The possibility to choose goal or task alternatives on the basis of one’s own preferences increases motivation and well-being in private, educational or job-related contexts. Still, individuals differ in the degree to which they are able to access their preferences and other self-referential information or have “self-access”. I will present psychological and neuroscientific studies demonstrating that individuals with high levels of self-regulation abilities, so-called action-oriented individuals, have higher levels of self-access and thus show a reduced tendency to mix up their preferences with other individuals’ expectations (e.g., of a boss). These studies also support the idea that this mechanism of self-congruent goal representation is related to automatic predecisional revaluations of goal alternatives, that is affective consonance production (as opposed to cognitive dissonance reduction). These findings support theories that highlight the importance of the congruence of explicit (deliberate) and implicit (“felt”) self-representations and motives.
Situational Humility and Self-Control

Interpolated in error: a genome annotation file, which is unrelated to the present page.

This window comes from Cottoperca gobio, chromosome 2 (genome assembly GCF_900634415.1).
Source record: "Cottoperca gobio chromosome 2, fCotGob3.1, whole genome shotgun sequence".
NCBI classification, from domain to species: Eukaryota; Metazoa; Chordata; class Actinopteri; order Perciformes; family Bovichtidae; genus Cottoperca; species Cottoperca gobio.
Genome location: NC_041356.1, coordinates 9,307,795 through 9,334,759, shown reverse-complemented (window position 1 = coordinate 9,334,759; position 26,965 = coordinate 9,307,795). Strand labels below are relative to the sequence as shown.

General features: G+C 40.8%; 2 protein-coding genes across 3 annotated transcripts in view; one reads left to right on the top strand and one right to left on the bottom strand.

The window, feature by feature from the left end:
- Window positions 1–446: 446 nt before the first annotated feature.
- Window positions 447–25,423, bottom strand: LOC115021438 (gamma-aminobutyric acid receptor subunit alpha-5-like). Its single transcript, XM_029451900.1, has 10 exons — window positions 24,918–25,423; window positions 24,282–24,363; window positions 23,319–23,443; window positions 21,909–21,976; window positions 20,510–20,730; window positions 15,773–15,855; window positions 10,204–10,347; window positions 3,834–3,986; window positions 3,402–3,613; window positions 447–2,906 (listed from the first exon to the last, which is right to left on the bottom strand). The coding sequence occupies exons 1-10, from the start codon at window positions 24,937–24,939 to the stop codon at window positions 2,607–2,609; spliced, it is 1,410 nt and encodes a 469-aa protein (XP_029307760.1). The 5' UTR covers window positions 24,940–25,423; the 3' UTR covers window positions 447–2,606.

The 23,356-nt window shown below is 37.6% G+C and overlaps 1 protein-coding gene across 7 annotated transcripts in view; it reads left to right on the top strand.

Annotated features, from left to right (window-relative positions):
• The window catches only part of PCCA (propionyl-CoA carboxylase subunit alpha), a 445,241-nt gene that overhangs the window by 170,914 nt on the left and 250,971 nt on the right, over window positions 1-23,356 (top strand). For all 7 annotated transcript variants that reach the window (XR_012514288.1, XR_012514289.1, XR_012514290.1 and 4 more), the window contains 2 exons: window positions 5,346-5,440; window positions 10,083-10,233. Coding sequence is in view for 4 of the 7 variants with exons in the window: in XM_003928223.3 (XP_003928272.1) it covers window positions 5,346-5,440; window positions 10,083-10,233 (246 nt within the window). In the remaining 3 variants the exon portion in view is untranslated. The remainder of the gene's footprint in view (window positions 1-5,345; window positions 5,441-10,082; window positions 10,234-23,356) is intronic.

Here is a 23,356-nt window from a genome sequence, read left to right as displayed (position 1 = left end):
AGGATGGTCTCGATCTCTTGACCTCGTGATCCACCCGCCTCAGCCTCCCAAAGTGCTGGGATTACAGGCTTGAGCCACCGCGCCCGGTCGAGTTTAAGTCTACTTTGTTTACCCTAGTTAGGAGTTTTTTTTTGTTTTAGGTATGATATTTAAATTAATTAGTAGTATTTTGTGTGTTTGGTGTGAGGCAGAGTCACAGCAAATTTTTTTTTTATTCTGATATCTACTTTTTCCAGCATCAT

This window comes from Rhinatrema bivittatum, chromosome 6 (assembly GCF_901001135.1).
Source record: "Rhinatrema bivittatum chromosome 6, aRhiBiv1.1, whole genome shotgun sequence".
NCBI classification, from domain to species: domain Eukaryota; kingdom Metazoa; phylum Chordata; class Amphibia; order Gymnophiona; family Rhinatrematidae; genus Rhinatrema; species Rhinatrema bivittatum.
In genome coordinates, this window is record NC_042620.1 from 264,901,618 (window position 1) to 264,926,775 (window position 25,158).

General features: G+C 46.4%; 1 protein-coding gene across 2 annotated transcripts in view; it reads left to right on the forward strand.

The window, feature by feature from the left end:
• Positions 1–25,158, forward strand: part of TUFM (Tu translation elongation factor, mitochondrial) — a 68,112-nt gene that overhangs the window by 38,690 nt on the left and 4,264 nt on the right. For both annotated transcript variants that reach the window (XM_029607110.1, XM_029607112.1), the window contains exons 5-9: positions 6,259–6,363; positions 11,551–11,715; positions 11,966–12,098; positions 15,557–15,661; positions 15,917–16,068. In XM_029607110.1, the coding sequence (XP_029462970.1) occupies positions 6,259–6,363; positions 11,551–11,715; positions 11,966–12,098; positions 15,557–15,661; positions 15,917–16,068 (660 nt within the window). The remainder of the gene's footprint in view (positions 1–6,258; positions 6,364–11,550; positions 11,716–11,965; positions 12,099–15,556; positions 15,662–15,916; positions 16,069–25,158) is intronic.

Humility was situationally manipulated through slides shows or videos that illustrated the vastness of the universe in both time and space. Participants who viewed the humility induction videos were later found to be more prosocial (more willing to help in a variety of situations) and less antisocial (less willing to lie, cheat, and steal) than participants who watched a control video or slideshow. Further proposed research and connections to self-control and resisting temptation will be discussed.
Expansive and Contractive Regulatory Scope
Adaptive functioning requires both being able to immerse ourselves in the here and now, with people who are like us and with us, contracting our regulatory scope, and being able to move beyond the local social environment to expand our regulatory scope. In order to effectively pursue desired ends that vary from the immediate to the very distant, humans have evolved a range of mental and social mechanisms to support both contractive and expansive regulatory scope and the ability to switch between them. Across these mechanisms, it is possible to distinguish a hierarchy of levels that vary in level of abstractness from a low-level concrete mode to a high-level abstract mode. The research I’ll describe suggests that low-level modes of operation support contractive regulatory scope, whereas high-level modes of operation support expansive regulatory scope.